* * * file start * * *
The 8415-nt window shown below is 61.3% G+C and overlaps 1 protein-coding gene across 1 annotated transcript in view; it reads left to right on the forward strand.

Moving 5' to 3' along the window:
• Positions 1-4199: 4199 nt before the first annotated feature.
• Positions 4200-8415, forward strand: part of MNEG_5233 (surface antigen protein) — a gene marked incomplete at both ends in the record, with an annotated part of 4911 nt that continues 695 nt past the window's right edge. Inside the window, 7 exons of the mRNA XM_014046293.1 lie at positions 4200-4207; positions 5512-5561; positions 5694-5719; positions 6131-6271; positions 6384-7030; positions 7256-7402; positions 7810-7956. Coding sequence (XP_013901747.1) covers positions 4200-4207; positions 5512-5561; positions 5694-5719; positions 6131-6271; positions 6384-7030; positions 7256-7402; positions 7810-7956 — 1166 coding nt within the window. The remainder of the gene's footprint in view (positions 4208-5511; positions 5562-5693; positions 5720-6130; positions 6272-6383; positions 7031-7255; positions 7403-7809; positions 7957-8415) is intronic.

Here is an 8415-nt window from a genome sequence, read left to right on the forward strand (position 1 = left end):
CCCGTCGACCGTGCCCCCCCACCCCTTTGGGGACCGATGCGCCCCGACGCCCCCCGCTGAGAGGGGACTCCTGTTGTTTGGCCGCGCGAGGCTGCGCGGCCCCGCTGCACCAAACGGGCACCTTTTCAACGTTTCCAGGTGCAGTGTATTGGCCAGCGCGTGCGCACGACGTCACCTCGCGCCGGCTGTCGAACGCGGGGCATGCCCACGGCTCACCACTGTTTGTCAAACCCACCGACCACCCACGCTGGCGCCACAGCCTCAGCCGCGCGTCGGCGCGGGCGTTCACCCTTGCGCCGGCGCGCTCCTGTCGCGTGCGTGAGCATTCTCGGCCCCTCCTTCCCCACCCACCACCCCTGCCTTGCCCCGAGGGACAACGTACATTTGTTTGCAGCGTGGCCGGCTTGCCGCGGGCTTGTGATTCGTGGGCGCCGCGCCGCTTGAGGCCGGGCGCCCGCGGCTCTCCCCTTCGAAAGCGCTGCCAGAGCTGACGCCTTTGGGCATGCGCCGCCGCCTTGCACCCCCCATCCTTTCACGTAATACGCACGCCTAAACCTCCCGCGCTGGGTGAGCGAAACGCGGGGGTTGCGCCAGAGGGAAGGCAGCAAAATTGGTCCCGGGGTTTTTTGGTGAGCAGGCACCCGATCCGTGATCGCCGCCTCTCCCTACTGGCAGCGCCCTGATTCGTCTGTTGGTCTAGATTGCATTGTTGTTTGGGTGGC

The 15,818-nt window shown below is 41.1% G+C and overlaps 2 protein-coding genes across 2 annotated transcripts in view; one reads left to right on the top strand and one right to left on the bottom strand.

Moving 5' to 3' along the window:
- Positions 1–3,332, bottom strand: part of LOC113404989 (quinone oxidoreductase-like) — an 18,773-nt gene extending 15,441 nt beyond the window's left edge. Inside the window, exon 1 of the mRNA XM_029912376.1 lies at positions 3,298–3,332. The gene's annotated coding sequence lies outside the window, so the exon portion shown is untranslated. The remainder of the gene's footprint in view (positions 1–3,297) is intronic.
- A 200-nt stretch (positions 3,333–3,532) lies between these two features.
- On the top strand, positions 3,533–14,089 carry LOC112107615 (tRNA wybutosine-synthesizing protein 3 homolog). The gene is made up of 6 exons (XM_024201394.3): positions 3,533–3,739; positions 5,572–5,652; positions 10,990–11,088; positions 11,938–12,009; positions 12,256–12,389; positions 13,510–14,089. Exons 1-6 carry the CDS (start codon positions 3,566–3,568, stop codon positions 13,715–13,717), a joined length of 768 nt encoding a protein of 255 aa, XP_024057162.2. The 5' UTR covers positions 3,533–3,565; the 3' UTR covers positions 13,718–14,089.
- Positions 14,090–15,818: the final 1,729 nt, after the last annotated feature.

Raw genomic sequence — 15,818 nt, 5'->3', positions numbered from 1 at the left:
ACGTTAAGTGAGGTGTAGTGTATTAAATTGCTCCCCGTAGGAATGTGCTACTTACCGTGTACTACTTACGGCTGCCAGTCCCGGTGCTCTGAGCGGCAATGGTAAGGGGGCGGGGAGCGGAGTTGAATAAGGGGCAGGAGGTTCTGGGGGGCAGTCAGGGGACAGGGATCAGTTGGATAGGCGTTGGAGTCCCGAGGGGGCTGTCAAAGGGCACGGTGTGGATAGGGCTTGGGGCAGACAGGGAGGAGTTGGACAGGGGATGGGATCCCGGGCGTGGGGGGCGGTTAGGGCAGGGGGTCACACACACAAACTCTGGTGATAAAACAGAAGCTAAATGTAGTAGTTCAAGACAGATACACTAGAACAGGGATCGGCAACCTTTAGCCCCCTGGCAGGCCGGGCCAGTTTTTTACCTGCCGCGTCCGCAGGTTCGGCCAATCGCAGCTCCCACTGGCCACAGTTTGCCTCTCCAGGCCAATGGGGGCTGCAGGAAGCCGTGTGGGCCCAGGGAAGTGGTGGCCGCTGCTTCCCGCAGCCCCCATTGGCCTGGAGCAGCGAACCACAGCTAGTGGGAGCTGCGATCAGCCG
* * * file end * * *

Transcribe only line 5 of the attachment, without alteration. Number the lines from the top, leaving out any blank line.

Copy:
Here is an 8415-nt window from a genome sequence, read left to right on the forward strand (position 1 = left end):